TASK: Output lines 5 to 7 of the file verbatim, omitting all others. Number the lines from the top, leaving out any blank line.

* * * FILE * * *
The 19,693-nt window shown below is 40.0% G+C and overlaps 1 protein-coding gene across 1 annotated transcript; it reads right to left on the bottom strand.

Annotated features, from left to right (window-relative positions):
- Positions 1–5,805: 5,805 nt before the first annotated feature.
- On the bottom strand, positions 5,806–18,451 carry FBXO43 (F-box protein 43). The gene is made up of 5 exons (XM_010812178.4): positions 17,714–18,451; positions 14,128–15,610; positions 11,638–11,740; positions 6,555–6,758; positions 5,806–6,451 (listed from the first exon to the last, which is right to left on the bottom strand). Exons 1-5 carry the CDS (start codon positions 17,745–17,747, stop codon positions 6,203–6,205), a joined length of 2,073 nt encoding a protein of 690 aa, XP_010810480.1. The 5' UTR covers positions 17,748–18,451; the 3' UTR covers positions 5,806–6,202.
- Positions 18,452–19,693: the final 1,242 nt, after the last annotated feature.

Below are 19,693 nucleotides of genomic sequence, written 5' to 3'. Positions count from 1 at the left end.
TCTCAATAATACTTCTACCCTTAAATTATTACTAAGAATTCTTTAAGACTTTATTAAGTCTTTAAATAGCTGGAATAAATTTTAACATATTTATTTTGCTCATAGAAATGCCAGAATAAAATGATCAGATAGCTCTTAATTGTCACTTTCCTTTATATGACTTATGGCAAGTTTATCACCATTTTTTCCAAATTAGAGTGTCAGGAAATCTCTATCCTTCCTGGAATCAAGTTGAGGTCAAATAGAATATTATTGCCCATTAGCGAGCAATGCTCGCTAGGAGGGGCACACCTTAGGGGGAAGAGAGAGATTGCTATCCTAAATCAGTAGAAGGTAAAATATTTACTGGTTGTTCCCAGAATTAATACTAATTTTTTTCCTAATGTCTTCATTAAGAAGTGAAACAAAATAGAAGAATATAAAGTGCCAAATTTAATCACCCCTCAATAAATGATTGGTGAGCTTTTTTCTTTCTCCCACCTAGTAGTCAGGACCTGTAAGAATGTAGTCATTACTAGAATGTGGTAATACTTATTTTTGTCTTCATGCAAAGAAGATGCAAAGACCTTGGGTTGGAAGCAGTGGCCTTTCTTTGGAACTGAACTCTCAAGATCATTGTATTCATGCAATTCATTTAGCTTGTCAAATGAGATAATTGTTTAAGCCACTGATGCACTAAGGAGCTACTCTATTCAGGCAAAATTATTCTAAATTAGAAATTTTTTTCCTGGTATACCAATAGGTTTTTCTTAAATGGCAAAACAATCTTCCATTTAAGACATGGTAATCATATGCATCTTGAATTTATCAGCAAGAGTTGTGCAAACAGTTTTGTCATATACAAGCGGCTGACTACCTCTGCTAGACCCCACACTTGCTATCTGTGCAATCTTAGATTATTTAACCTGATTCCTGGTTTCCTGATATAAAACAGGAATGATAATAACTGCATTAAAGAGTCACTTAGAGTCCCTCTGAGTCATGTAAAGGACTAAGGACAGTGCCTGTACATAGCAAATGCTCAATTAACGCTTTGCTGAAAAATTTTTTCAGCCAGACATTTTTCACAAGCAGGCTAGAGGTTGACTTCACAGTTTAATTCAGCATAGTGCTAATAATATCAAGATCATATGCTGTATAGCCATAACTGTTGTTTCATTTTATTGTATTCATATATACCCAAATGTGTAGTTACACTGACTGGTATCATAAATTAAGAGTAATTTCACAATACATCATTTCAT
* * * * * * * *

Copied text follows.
- Positions 18,452–19,693: the final 1,242 nt, after the last annotated feature.

Below are 19,693 nucleotides of genomic sequence, written 5' to 3'. Positions count from 1 at the left end.
TCTCAATAATACTTCTACCCTTAAATTATTACTAAGAATTCTTTAAGACTTTATTAAGTCTTTAAATAGCTGGAATAAATTTTAACATATTTATTTTGCTCATAGAAATGCCAGAATAAAATGATCAGATAGCTCTTAATTGTCACTTTCCTTTATATGACTTATGGCAAGTTTATCACCATTTTTTCCAAATTAGAGTGTCAGGAAATCTCTATCCTTCCTGGAATCAAGTTGAGGTCAAATAGAATATTATTGCCCATTAGCGAGCAATGCTCGCTAGGAGGGGCACACCTTAGGGGGAAGAGAGAGATTGCTATCCTAAATCAGTAGAAGGTAAAATATTTACTGGTTGTTCCCAGAATTAATACTAATTTTTTTCCTAATGTCTTCATTAAGAAGTGAAACAAAATAGAAGAATATAAAGTGCCAAATTTAATCACCCCTCAATAAATGATTGGTGAGCTTTTTTCTTTCTCCCACCTAGTAGTCAGGACCTGTAAGAATGTAGTCATTACTAGAATGTGGTAATACTTATTTTTGTCTTCATGCAAAGAAGATGCAAAGACCTTGGGTTGGAAGCAGTGGCCTTTCTTTGGAACTGAACTCTCAAGATCATTGTATTCATGCAATTCATTTAGCTTGTCAAATGAGATAATTGTTTAAGCCACTGATGCACTAAGGAGCTACTCTATTCAGGCAAAATTATTCTAAATTAGAAATTTTTTTCCTGGTATACCAATAGGTTTTTCTTAAATGGCAAAACAATCTTCCATTTAAGACATGGTAATCATATGCATCTTGAATTTATCAGCAAGAGTTGTGCAAACAGTTTTGTCATATACAAGCGGCTGACTACCTCTGCTAGACCCCACACTTGCTATCTGTGCAATCTTAGATTATTTAACCTGATTCCTGGTTTCCTGATATAAAACAGGAATGATAATAACTGCATTAAAGAGTCACTTAGAGTCCCTCTGAGTCATGTAAAGGACTAAGGACAGTGCCTGTACATAGCAAATGCTCAATTAACGCTTTGCTGAAAAATTTTTTCAGCCAGACATTTTTCACAAGCAGGCTAGAGGTTGACTTCACAGTTTAATTCAGCATAGTGCTAATAATATCAAGATCATATGCTGTATAGCCATAACTGTTGTTTCATTTTATTGTATTCATATATACCCAAATGTGTAGTTACACTGACTGGTATCATAAATTAAGAGTAATTTCACAATACATCATTTCAT